T. Renner, "Composition for Josef Albers," 2009, oil on paper, 4.25" x 5".
One of the books I most looked at a couple of years ago when I was in the library trying to avoid actually working on my Master's thesis was Albers and Moholy-Nagy: From the Bauhaus to the New World, edited by Achim Borchardt-Hume. This book so inspired me that my first completed painting was an homage to Albers. This blurb from the publishers web site tells the tale:
This beautifully illustrated book highlights the contrasts and correspondences in the lives and work of two of Modernism’s greatest innovators, Josef Albers (1888–1976) and László Moholy-Nagy (1895–1947). Beginning in the 1930s, Albers and Moholy-Nagy each developed a rigorously abstract language that condensed art to its visual fundamentals: line, color, texture, light, and form. This language experienced a creative explosion during their Bauhaus years, when both artists moved freely between media and disciplines. Essays by leading scholars follow the artists’ separate paths through to their emigration to the United States, where each continued to push tirelessly the conventions of artistic practice—Albers at Black Mountain College in North Carolina and then at Yale University, and Moholy-Nagy in Chicago at the New Bauhaus School and the Institute of Design. As highly influential teachers, Albers and Moholy-Nagy became important catalysts for the transmission of Modernist ideas from Europe to America.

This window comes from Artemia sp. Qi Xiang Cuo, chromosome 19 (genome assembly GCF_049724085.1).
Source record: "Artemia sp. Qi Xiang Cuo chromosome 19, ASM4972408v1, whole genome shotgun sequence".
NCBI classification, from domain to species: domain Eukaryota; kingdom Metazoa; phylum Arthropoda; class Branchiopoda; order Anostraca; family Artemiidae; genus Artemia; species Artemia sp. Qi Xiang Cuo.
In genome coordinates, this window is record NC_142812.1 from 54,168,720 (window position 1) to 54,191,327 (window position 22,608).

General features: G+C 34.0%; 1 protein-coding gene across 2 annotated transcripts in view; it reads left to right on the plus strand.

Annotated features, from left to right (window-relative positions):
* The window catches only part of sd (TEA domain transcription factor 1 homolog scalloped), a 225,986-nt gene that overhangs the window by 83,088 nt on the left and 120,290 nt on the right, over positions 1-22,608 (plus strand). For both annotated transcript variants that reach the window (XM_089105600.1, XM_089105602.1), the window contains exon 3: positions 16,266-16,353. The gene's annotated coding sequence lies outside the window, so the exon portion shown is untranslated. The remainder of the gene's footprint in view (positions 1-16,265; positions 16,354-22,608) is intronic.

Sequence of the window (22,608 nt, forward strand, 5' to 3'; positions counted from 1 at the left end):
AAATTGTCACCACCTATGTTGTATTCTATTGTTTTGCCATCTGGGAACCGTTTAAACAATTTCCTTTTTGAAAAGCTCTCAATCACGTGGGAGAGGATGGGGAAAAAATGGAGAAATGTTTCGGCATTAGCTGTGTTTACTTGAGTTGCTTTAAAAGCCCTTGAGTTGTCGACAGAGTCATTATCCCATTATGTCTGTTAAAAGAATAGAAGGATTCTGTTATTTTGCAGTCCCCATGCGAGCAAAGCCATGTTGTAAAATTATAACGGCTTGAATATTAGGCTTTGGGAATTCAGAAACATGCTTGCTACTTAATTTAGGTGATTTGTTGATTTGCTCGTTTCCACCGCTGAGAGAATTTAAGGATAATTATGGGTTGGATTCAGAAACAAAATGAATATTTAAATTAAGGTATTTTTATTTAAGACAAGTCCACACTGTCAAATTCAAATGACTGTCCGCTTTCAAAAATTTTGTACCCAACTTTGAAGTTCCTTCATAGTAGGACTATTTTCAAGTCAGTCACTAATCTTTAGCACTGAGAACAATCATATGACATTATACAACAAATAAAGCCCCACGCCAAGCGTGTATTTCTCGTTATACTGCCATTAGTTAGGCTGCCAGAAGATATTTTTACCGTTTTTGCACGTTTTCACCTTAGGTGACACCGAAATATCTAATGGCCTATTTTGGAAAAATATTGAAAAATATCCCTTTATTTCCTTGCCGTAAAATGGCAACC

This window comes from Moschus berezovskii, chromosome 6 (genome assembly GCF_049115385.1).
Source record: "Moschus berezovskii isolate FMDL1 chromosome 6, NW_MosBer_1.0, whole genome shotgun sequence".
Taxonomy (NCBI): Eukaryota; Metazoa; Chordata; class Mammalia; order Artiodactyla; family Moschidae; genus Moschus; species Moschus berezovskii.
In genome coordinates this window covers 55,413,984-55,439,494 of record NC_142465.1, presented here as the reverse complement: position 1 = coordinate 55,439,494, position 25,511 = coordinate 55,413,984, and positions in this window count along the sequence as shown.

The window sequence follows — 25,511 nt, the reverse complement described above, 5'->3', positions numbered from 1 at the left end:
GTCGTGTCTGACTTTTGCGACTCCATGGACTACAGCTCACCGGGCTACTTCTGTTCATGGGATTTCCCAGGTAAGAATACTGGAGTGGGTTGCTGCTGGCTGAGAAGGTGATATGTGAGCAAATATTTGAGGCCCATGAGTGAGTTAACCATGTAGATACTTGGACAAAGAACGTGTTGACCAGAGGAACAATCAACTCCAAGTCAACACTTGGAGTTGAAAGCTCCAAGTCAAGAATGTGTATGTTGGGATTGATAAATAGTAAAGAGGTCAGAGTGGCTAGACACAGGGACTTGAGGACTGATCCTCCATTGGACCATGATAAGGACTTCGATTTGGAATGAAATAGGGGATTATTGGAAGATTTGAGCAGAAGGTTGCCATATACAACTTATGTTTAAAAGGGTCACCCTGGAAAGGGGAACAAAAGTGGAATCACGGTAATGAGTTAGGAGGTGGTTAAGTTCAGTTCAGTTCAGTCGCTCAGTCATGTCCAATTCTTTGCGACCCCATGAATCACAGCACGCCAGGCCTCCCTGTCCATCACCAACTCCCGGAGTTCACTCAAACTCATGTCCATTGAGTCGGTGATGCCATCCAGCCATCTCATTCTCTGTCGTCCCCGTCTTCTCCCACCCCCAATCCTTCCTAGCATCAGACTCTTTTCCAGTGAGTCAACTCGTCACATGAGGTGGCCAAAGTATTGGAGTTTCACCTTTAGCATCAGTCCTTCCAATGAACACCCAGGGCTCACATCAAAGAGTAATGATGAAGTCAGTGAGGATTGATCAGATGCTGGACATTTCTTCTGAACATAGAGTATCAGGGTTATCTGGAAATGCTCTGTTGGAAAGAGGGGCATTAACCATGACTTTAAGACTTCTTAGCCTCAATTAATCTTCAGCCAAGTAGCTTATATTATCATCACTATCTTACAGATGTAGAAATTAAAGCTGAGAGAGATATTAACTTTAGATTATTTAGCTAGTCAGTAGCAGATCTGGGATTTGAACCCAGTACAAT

And, speaking of Bauhaus:
The Bauhaus celebrates its 90th anniversary this year, and "The Bauhaus: 90 Years / 90 Days" is a new project which commemorates the Bauhaus. Every day during this 90-day project (from July 6 till October 6), a project happens which creatively plays around with and pays homage to an aspect of the Bauhaus. Examples of those projects might include a dance performance inspired by Oskar Schlemmer’s ballet, a musical performance that uses a Kandinsky painting as a graphic score, a fiber art project inspired by Anni Albers’ work, a poem inspired by Walter Gropius’ architecture, a short story inspired by Marianne Brandt’s work, an essay reflecting on an aspect of the Bauhaus movement, and so on.
These events will be presented at different locations around the world. Information about this project’s day-to-day developments will be posted at http://www.bauhaus9090.org. "The Bauhaus: 90 Years / 90 Days" is being organized by the Borderbend Arts Collective and the Gropius in Chicago Coalition.
You are invited to visit The Bauhaus: 90 Years / 90 Days website to find out more about this project -- including more details about artists' contributions, forums about the Bauhaus, and more!